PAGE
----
4 Hearing impairments
4.1 Profoundly deaf versus hard of hearing
The Royal National Institute for the Deaf (RNID) estimate that there are approximately 9 million deaf and hard of hearing people in the UK. Approximately half a million of these are severely or profoundly deaf. The numbers are rising as the number of people over 60 increases. The RNID also states that the vast majority of severely or profoundly deaf people cannot hear well enough to use a voice telephone, even when using equipment to amplify the sound.
When discussing deafness it is important to distinguish between people with severe (or profound) deafness, and people who are hard of hearing. Profoundly deaf people do not generally use hearing aids as they provide no benefit. Some hard of hearing people use hearing aids to reduce the effects of the impairment. Hearing aids can allow people to access sound, but the sound is unlikely to be the same quality as can be heard with unimpaired hearing.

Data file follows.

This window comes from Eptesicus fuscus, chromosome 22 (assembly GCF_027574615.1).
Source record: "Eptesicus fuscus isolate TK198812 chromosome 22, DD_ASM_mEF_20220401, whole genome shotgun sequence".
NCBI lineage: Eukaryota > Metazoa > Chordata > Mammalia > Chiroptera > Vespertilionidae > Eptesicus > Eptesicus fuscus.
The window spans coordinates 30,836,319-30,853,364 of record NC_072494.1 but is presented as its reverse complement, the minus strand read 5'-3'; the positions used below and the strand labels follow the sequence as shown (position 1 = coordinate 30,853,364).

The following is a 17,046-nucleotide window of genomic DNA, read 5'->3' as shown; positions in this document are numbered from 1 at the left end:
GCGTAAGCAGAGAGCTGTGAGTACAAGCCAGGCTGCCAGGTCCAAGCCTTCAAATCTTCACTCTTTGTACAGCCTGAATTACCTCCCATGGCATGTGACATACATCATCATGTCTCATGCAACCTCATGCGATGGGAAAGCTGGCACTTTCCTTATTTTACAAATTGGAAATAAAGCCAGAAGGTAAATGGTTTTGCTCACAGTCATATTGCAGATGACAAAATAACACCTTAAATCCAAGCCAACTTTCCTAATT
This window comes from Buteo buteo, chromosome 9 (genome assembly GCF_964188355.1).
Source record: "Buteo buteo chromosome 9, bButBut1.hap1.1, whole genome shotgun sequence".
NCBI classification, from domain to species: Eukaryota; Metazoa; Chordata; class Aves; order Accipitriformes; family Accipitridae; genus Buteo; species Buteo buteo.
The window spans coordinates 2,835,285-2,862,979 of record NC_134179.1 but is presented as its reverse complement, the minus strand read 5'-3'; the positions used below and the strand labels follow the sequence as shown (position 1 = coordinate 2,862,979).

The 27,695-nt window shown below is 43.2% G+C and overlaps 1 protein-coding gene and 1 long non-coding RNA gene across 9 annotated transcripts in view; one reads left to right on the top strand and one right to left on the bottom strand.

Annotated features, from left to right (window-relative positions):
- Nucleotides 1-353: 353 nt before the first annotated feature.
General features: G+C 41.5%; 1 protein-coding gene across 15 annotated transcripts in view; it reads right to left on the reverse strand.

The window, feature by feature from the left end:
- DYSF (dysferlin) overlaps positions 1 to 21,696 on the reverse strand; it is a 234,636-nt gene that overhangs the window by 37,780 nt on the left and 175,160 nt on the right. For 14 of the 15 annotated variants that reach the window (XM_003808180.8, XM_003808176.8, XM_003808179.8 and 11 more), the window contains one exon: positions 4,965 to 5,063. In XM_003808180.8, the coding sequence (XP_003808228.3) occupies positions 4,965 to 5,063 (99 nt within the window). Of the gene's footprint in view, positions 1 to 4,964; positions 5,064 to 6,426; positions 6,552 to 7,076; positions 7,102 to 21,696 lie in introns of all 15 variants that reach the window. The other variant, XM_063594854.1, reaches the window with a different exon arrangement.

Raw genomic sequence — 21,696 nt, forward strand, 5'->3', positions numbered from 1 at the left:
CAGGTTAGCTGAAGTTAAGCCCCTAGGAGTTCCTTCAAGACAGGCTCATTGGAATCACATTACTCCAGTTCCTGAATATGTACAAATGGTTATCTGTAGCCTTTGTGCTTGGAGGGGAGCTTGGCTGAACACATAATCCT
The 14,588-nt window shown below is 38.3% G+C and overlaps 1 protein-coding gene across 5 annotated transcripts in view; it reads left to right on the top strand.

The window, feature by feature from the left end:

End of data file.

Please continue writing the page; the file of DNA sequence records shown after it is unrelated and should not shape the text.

Some deaf people – for example, those who have been profoundly deaf since birth – use Sign Language as their primary, or only, language and may not read or write English (or other spoken languages). Sign languages are different in different countries that use the same spoken language. For example British Sign Language (BSL) is different from American Sign Language (ASL). There are also signed versions of other spoken languages.